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Friday 15 November 2019
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Escaping the darkness

DEBBIE JACOB

“I wasn’t cheered by the festive occasion that had brought me to France,” William Styron wrote.“Of the many dreadful manifestations of the disease both physical and psychological, a sense of self-hatred … a failure of self-esteem … had progressed. My dank joylessness was … ironic because I had flown on a rushed four-day trip to Paris in order to accept an award …”

IT STRUCK me like a bolt of lightning. Just a few pages into Darkness Visible: A Memoir of Madness by William Styron, I realised this was the book that explained depression like no other book I had ever read.

Styron, who wrote the novel Sophie’s Choice, is best known for constructing one of the most depressing and haunting scenes ever written in literature: the scene where the Nazis force Sophie to choose between her two children. His fiction, dark and often oppressive, served as a mirror for the depression that he felt.

“Depression is a disorder of mood, so mysteriously painful and elusive in the way it becomes known to self – to the mediating intellect – as to verge close to being beyond description,” he wrote in Darkness Visible. “It thus remains nearly incomprehensible to those who have not experienced it in its extreme mode.”

His description of fleeing from the world into an unexplainable, inner world that exists only in the mind perfectly explains depression. That aching feeling; that need of being as far removed from everyone and everything as possible proved relatable.

Mostly, Styron dealt with that feeling of being a fraud during bouts of extreme depression, when there seems to be no way to measure up to people’s expectations or positive descriptions of you. They all ring false. In hindsight, Styron says he recognised how his depression manifested itself in different ways from that of most people. It hit him in the afternoons. Most people feel more depressed in the morning. Most people lose their appetite when they are depressed. Many people overeat. It is a way of constructing a protective armour against the world.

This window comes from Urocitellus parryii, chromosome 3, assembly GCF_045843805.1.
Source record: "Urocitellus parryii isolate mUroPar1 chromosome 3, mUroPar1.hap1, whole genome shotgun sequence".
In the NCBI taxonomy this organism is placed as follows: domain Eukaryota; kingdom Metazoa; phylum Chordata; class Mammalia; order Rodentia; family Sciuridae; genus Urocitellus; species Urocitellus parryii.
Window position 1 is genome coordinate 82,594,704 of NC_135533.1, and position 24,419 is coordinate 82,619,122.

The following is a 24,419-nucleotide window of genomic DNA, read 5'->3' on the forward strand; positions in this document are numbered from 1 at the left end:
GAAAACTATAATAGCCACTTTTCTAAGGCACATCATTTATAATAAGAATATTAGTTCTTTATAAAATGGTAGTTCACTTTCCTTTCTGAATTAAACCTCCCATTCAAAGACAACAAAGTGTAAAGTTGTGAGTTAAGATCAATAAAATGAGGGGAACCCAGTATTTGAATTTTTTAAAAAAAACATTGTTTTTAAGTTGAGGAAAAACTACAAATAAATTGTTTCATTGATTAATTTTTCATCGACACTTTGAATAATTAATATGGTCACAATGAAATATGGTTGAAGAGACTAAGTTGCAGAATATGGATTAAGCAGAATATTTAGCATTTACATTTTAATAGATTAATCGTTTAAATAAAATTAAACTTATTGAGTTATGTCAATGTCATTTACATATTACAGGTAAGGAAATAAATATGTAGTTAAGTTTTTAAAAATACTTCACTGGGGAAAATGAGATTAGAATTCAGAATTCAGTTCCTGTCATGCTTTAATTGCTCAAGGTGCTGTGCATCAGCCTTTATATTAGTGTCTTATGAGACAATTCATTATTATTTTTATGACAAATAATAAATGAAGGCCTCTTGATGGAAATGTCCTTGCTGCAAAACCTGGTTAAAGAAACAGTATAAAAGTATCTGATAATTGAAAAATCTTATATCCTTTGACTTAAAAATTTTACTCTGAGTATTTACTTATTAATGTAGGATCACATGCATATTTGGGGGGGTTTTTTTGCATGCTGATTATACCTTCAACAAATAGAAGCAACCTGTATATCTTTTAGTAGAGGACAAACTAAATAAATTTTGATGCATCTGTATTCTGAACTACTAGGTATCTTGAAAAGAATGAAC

It is important to note, as Styron says, that “depression is much too complex in its cause, its symptoms and its treatment for unqualified conclusions to be drawn from the experience of a single individual.” As an illness, he says, “depression manifests certain unvarying characteristics, (but) it also allows for many idiosyncrasies.”

Like most people, Styron fought the clinical diagnosis of “depression.” There’s nothing comforting or welcoming in the term. Styron says it’s a pity that someone didn’t come up with the idea to apply the term “brainstorm” to the emotional state. That, he says, is the word that best captures depression. I quite agree.

Styron spends much time examining suicide. He speaks extensively of author Primo Levi, who survived the Holocaust and then committed suicide late in life. He wonders about the circumstances of Albert Camus’ death and looks for answers in literature like Camus’ The Stranger and Gustave Flaubert’s Madame Bovary.

He notes that “the madness of depression is, generally speaking, the antithesis of violence.” This I found interesting. “It is a storm indeed, but a storm of murk. Soon evident are the slowed-down responses, near paralysis, psychic energy throttled back close to zero. Ultimately, the body is affected and feels sapped, drained.”

Depression saps one’s energy because it takes so much effort to function. He notes that “in depression this faith in deliverance, in ultimate restoration, is absent.” You genuinely feel like things will never get better.

“The pain is unrelenting,” says Styron.

Styron is one of those who made it back from the brink, but he points out he might not have done so had he not found a way to confide in his wife. His description of being in hospital documents his journey back to the “normal” world. From there, he starts to make connections to the characters he created in his novels and how they reflected his own, personal, dark side.

I found great comfort in reading Styron’s descriptions that related to those feelings I could not explain. Books are an important way of connecting to feelings. They can help us to identify emotions and have internal dialogues that often prove impossible to have with people.

Darkness Visible is a short book that was actually based on a speech.

It serves as a potential lifeline for anyone suffering from depression.

It is an equally interesting read for anyone who wants to understand depression.

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